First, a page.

Little Brother


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About the Author

Allan Baillie was born in Scotland in 1943 and came to Victoria, Australia with his family when he was six. They moved to Emerald, then Geelong (he still barracks for the Cats), Drysdale, Portarlington and later Melbourne. Allan began writing stories for fun while still at school. He is now one of Australia's most successful writers for children. His novels, which include Little Brother (1986), The China Coin (1992), Saving Abbie (2000) and Treasure Hunters (2002), have won him acclaim, awards and international recognition. His books have found success in Japan, Sweden, Holland, Germany, France, Spain, the United Kingdom, the United States, New Zealand and South Africa. His most recent books for Penguin include a collection of short stories, A Taste of Cockroach (2005) and Castles (2005), a superb picture book for young children, illustrated by Caroline Magerl. Allan's most recent novel, Krakatoa Lighthouse, won the 2010 NSW Premier's Literary Patricia Wrightson Award. Outpost is his forthcoming novel, and he is currently working on the next two after that. Allan spends most of his time with his wife Agnes in Avalon, north of Sydney, but they travel regularly to far-flung places, including Anak Krakatoa, the Son of Krakatoa, which they climbed during a quiet period.


Gr 5-8-- Brothers Mang and Vithy, having escaped the Khmer Rouge, are being pursued through the Cambodian jungle. When the younger boy sprains his ankle, Mang leads their recent captors away from him. A single shot rings out and he does not return. Vithy, about 11, now sets out to accomplish the brothers' original plan of escaping to the Thai border, hoping to be reunited with Mang. The story is set at the beginning of the Vietnamese invasion, so there is danger of being caught in the crossfire, but also room for kindness from strangers as the Vietnamese have liberated much of the countryside from the vise of the Khmer Rouge. There are also well-integrated vignettes of earlier, happier times as Vithy recalls his life with his parents and little sister, all since murdered. The highly believable plot leads the boy to his goal and a refugee hospital, where an Australian doctor befriends him and engineers his resettlement with her in Sydney. The novel is well written and realistically developed, Vithy being so nicely drawn in varying emotions that one suspects that he is based on a real person. No heavy-handed theme dominates the text, yet it conveys a chilling glimpse of what many Cambodian children have had to endure. A dozen or so line drawings of negligible quality add nothing to the text. This excellent tale of courage and survival lends real life flesh to textbook facts and will be welcomed in most collections. It should be mandatory reading for anyone working with Southeast Asian youth. --John Philbrook, San Francisco Public Library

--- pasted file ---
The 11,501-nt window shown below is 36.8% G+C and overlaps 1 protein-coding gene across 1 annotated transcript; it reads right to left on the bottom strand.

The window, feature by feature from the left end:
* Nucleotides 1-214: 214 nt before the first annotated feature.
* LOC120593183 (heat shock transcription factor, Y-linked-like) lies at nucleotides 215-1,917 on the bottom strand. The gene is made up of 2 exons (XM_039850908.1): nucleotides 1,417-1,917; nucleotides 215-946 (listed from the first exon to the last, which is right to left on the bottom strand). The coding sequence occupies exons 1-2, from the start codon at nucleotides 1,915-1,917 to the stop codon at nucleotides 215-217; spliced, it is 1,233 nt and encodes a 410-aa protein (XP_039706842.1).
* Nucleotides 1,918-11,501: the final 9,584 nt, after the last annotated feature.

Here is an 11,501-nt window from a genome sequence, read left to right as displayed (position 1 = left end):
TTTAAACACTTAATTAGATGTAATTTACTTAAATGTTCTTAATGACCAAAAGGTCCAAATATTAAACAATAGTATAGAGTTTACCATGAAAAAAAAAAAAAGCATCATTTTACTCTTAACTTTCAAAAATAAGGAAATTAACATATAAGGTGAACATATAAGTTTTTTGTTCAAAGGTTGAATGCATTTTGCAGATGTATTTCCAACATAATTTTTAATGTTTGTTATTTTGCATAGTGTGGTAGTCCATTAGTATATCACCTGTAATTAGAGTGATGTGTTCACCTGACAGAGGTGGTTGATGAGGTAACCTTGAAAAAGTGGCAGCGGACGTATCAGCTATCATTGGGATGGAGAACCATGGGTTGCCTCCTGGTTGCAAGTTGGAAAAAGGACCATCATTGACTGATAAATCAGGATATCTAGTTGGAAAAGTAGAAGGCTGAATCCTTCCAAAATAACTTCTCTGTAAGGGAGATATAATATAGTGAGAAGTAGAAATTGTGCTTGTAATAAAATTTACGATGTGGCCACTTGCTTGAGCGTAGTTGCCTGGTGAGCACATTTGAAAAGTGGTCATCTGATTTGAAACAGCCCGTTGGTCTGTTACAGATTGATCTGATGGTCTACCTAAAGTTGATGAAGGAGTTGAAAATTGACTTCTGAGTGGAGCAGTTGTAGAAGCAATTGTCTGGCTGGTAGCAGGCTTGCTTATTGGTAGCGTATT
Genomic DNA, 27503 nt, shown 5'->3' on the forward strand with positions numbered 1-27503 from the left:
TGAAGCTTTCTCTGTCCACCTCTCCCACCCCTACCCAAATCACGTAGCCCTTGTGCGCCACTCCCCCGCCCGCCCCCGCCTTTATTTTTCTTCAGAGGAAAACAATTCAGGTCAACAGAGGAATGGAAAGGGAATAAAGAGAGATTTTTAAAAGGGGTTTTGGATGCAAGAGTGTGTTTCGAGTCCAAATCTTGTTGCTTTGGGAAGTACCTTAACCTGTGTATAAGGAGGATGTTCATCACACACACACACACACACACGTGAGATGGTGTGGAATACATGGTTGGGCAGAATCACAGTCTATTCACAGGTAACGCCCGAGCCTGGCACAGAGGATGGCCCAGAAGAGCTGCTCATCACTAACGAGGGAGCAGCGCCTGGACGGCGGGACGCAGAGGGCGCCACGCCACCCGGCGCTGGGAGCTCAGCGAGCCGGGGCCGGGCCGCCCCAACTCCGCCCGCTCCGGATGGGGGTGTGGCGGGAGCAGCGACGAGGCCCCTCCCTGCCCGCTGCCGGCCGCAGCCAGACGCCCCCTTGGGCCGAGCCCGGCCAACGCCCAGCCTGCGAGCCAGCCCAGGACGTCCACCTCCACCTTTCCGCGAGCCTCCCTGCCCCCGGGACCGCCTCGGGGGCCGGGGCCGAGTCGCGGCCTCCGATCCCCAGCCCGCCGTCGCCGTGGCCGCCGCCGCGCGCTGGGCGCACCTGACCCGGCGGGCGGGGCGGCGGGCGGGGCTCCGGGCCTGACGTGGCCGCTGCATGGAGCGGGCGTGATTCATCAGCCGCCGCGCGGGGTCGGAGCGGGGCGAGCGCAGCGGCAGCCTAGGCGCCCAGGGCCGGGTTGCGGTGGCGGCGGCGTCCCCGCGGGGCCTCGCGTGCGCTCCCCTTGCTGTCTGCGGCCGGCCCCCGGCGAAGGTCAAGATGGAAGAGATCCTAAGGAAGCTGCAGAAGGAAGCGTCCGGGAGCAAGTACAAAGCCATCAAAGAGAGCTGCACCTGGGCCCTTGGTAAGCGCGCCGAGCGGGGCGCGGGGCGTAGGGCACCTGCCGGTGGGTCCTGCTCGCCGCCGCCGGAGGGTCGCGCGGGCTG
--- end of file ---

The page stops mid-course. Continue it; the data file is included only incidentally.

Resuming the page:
PW found this tale of a Cambodian orphan's journey to the Thailand border ``haunting and provocative.'' Ages 8-12. (Apr.)

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